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It Worked-How I made the Decision to Write this Article Become a Reality.

It Worked-How I made the Decision to Write this Article Become a Reality.

Virginia “Ginny” Mohl, MD, PhD, Co-Chair AIAMC NI VIII on Justice, Equity, Diversity, Inclusion (JEDI) 

You have a choice.

It appears without notice and you sometimes only have a fleeting moment before the time to make a decision about that choice is gone.

But you did have a choice. Once. 

Did you notice? Or is your head still swirling, as mine often is, from the past two years of pivoting?

Watch out, there went another decision point.How did you do? What will be the outcome of this decision tomorrow, next quarter, three years from now?

How about those decisions that didn’t turn out as you expected, have you had a chance to reflect on why so that you can make better choices in the future? With so many events outside of our control, this is the perfect opportunity to make a choice to improve our decision-making. And you are in luck.  Once again, Chip Heath and Dan Heath, who brought us such insights about changing when things are hard (Switch) and about how to make your ideas thrive (Made to Stick), have created a timely, easy-to-read book about a critical leadership skill: making decisions.  Their new book is entitled Decisive: How to Make Better Choices in Life and Work

Starting with the four villains of decision making - narrow framing, confirmation bias, short-term emotion, and overconfidence about the future - the authors create an easy-to-follow framework for evaluating and addressing each of these common pitfalls. The examples that they use are relevant to health care and remind us of the importance of bias.

Instead of just reviewing the book, I wanted to show you how reading this book and implementing some of the ideas has helped me with some recent decisions.

For example, in writing this book review, either I will get it done or I will not. However, that is too narrow a focus. According to research included in this book, “whether or not” decisions such as whether or not to keep my commitment to finish this book review would fail 52% of the time and you would not now be reading this. Instead, I widened my options by asking a different question. I asked myself, “How could I make this work?” and “Where in my schedule could I find time to complete this book review?”  I hoped that widening my focus would allow me to meet my commitment and to share these ideas with our community. Unfortunately, when I looked at my calendar, I found what I expected to find.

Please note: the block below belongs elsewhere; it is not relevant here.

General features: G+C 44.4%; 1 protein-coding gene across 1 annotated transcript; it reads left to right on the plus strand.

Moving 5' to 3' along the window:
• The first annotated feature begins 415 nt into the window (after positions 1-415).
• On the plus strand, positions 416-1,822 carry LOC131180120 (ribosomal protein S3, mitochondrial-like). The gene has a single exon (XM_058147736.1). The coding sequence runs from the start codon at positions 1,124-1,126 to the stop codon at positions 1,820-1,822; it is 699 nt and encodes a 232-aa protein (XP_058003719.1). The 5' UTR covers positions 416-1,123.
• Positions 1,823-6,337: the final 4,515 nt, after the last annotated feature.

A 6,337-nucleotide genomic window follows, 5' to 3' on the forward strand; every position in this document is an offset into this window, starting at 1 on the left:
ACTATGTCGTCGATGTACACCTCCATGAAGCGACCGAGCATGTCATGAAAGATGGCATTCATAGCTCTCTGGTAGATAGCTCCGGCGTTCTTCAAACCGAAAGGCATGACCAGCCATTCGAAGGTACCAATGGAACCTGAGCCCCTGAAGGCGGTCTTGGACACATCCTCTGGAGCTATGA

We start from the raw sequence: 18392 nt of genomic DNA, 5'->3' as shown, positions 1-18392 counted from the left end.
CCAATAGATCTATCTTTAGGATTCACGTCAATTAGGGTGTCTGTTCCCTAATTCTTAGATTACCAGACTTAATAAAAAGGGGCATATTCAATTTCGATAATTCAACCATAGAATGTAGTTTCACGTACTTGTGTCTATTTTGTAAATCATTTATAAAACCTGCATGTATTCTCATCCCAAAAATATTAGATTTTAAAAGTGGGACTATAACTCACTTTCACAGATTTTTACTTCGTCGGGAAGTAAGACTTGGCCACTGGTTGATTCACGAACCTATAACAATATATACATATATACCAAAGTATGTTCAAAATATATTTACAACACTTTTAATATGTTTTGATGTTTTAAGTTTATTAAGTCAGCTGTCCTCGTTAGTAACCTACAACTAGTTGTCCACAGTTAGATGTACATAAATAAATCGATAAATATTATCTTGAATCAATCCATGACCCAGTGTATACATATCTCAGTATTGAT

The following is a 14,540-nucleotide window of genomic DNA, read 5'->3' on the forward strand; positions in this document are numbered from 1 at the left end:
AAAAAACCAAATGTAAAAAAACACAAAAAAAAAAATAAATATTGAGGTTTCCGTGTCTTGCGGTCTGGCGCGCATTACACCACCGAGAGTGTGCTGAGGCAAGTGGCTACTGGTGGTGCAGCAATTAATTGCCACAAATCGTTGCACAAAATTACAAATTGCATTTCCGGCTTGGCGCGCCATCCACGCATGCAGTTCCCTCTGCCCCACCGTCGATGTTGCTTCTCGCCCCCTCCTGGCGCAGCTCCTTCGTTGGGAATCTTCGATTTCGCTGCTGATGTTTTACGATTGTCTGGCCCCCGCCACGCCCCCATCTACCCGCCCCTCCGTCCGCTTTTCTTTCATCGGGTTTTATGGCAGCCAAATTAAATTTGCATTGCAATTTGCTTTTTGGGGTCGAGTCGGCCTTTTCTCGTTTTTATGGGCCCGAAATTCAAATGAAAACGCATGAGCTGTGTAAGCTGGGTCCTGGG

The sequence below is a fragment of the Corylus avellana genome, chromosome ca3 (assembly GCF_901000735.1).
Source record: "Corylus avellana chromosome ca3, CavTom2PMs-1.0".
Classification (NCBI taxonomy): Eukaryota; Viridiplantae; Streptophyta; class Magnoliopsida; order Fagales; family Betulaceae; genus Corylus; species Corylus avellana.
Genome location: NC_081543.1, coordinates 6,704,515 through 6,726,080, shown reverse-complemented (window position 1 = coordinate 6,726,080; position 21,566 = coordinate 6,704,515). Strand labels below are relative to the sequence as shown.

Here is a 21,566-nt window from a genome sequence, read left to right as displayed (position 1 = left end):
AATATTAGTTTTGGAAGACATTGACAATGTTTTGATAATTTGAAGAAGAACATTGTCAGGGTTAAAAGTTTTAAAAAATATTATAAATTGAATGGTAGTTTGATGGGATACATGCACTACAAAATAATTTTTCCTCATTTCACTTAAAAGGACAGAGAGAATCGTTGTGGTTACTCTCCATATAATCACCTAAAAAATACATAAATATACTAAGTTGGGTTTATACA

There was just no time in my schedule to allow me to write this book review!

Bam! Confirmation Bias – the next villain! 

We talked about this a lot at the recent AIAMC in-person meeting in New Orleans, how confirmation bias can limit our recognition of underrepresented minorities, for example.  So, just as we are all working with our Programs to talk about the importance of increasing our diversity in health care to meet the needs of our patients, we also need to be talking about reality testing our assumptions. If the assumption is that test scores and students who come from similar experiences will excel, how do we consider the opposite, by asking ourselves probing questions to spark constructive disagreement within our organizations, to ask disconfirming questions or even force ourselves to consider the opposite of our instincts?

So, I considered the opposite of where would I find time and asked myself, what do I need to do this week in order to get this article done by Wednesday? I am testing this assumption with a deliberate mistake, writing in-between meetings rather than waiting for a perfect, empty afternoon or few days to carefully construct the perfect book review. In addition, I used another tool, looking inside our organization to find one of our “bright spots”. Thank you to Kristina McComas, Medical Education Coordinator at Billings Clinic who loves all things about literature, including avoiding syntax errors.

We both made choices: you to read this review, me to write it. Kristina to edit it. Now we both will live with our decision and prepare to be wrong. Those two sentences contain hints to the last two villains of decision making. Curious? Check out the book, Decisive by Chip Heath and Dan Heath.

That is a decision you will not regret.

Virginia “Ginny” Mohl, MD, PhD, is the DIO and Medical Director of Education, Billings Clinic and Co-Chair AIAMC NI VIII on Justice, Equity, Diversity, Inclusion (JEDI)